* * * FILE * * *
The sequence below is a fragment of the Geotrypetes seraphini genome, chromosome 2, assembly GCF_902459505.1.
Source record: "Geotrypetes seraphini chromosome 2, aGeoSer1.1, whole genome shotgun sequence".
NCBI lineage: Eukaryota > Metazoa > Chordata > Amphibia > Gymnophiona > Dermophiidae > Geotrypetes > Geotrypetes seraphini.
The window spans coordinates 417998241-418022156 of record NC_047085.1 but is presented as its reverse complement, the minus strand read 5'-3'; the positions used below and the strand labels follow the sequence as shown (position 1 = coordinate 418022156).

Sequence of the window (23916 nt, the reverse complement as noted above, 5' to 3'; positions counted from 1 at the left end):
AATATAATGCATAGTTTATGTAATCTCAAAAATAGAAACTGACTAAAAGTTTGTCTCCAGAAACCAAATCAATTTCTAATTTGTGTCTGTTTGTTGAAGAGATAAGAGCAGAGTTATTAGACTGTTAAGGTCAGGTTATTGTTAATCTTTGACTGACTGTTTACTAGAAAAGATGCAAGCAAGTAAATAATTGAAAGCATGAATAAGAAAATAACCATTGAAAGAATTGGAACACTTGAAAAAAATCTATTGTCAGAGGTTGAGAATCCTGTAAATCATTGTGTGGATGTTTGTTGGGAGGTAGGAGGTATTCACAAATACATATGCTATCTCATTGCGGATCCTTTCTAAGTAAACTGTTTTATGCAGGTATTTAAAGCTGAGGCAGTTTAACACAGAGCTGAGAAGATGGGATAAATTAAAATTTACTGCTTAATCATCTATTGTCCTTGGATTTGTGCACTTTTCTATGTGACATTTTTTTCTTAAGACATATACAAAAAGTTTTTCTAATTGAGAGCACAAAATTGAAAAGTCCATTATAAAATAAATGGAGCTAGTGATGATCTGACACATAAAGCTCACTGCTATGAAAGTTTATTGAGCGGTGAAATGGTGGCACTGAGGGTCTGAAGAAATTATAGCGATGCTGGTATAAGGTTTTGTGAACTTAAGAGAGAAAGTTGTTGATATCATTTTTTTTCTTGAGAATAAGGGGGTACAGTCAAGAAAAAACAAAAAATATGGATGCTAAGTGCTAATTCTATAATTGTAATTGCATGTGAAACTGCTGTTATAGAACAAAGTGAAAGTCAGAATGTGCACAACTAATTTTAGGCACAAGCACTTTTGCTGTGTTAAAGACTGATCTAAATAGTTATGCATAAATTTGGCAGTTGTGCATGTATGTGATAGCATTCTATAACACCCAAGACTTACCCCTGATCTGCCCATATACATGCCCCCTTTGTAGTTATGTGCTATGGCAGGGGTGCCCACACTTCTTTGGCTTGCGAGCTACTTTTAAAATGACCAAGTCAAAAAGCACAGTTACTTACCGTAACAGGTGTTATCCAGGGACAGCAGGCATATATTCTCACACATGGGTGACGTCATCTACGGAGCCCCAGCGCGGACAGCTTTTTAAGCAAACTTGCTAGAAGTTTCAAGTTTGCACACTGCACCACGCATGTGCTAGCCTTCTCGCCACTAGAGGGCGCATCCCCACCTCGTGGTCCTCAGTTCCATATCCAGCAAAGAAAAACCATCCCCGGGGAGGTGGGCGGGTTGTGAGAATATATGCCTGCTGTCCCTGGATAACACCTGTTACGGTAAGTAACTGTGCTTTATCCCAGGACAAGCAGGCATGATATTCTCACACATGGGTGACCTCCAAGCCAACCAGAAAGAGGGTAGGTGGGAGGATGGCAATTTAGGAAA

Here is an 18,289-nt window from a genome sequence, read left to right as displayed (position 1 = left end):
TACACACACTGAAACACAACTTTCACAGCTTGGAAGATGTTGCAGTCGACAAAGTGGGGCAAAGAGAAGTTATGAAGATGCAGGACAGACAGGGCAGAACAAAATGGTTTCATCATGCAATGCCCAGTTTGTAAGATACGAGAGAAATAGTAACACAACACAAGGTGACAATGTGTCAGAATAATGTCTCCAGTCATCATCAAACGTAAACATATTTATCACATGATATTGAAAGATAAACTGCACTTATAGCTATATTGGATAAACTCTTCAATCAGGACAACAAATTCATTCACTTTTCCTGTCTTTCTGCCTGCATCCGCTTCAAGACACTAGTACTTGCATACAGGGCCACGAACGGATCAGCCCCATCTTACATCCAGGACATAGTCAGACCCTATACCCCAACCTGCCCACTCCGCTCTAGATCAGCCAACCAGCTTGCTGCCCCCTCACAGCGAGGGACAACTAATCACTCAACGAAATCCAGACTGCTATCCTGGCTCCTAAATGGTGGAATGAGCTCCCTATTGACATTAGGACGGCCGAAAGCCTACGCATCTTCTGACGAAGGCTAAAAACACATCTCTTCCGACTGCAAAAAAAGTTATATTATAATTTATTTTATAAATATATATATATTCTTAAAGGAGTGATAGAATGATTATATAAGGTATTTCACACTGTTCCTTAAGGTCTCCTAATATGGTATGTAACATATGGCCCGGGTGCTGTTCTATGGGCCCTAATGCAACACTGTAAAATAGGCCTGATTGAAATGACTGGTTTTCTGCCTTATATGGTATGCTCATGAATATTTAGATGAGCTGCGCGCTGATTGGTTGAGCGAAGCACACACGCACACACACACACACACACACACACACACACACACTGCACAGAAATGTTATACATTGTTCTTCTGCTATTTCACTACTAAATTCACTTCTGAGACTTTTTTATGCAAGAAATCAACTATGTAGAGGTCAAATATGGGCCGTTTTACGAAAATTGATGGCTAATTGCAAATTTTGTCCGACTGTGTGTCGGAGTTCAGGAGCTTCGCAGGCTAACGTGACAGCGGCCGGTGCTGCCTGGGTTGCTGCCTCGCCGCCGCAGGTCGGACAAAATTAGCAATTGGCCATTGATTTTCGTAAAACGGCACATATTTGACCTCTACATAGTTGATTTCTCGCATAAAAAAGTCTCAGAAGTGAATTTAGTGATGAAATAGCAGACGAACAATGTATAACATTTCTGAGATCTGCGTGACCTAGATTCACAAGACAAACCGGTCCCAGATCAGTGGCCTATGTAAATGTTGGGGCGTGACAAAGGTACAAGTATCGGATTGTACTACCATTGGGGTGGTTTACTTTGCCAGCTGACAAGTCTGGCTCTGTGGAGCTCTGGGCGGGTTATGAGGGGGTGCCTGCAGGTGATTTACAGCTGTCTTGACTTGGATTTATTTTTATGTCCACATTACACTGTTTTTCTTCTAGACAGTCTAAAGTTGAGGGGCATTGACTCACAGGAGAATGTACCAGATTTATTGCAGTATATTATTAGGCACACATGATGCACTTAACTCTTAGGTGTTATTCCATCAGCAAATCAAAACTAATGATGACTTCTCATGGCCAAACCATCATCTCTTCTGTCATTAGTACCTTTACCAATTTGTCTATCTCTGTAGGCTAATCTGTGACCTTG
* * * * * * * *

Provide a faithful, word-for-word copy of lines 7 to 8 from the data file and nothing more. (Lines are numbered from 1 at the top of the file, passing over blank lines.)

Here is an 18,289-nt window from a genome sequence, read left to right as displayed (position 1 = left end):
TACACACACTGAAACACAACTTTCACAGCTTGGAAGATGTTGCAGTCGACAAAGTGGGGCAAAGAGAAGTTATGAAGATGCAGGACAGACAGGGCAGAACAAAATGGTTTCATCATGCAATGCCCAGTTTGTAAGATACGAGAGAAATAGTAACACAACACAAGGTGACAATGTGTCAGAATAATGTCTCCAGTCATCATCAAACGTAAACATATTTATCACATGATATTGAAAGATAAACTGCACTTATAGCTATATTGGATAAACTCTTCAATCAGGACAACAAATTCATTCACTTTTCCTGTCTTTCTGCCTGCATCCGCTTCAAGACACTAGTACTTGCATACAGGGCCACGAACGGATCAGCCCCATCTTACATCCAGGACATAGTCAGACCCTATACCCCAACCTGCCCACTCCGCTCTAGATCAGCCAACCAGCTTGCTGCCCCCTCACAGCGAGGGACAACTAATCACTCAACGAAATCCAGACTGCTATCCTGGCTCCTAAATGGTGGAATGAGCTCCCTATTGACATTAGGACGGCCGAAAGCCTACGCATCTTCTGACGAAGGCTAAAAACACATCTCTTCCGACTGCAAAAAAAGTTATATTATAATTTATTTTATAAATATATATATATTCTTAAAGGAGTGATAGAATGATTATATAAGGTATTTCACACTGTTCCTTAAGGTCTCCTAATATGGTATGTAACATATGGCCCGGGTGCTGTTCTATGGGCCCTAATGCAACACTGTAAAATAGGCCTGATTGAAATGACTGGTTTTCTGCCTTATATGGTATGCTCATGAATATTTAGATGAGCTGCGCGCTGATTGGTTGAGCGAAGCACACACGCACACACACACACACACACACACACACACACACACTGCACAGAAATGTTATACATTGTTCTTCTGCTATTTCACTACTAAATTCACTTCTGAGACTTTTTTATGCAAGAAATCAACTATGTAGAGGTCAAATATGGGCCGTTTTACGAAAATTGATGGCTAATTGCAAATTTTGTCCGACTGTGTGTCGGAGTTCAGGAGCTTCGCAGGCTAACGTGACAGCGGCCGGTGCTGCCTGGGTTGCTGCCTCGCCGCCGCAGGTCGGACAAAATTAGCAATTGGCCATTGATTTTCGTAAAACGGCACATATTTGACCTCTACATAGTTGATTTCTCGCATAAAAAAGTCTCAGAAGTGAATTTAGTGATGAAATAGCAGACGAACAATGTATAACATTTCTGAGATCTGCGTGACCTAGATTCACAAGACAAACCGGTCCCAGATCAGTGGCCTATGTAAATGTTGGGGCGTGACAAAGGTACAAGTATCGGATTGTACTACCATTGGGGTGGTTTACTTTGCCAGCTGACAAGTCTGGCTCTGTGGAGCTCTGGGCGGGTTATGAGGGGGTGCCTGCAGGTGATTTACAGCTGTCTTGACTTGGATTTATTTTTATGTCCACATTACACTGTTTTTCTTCTAGACAGTCTAAAGTTGAGGGGCATTGACTCACAGGAGAATGTACCAGATTTATTGCAGTATATTATTAGGCACACATGATGCACTTAACTCTTAGGTGTTATTCCATCAGCAAATCAAAACTAATGATGACTTCTCATGGCCAAACCATCATCTCTTCTGTCATTAGTACCTTTACCAATTTGTCTATCTCTGTAGGCTAATCTGTGACCTTG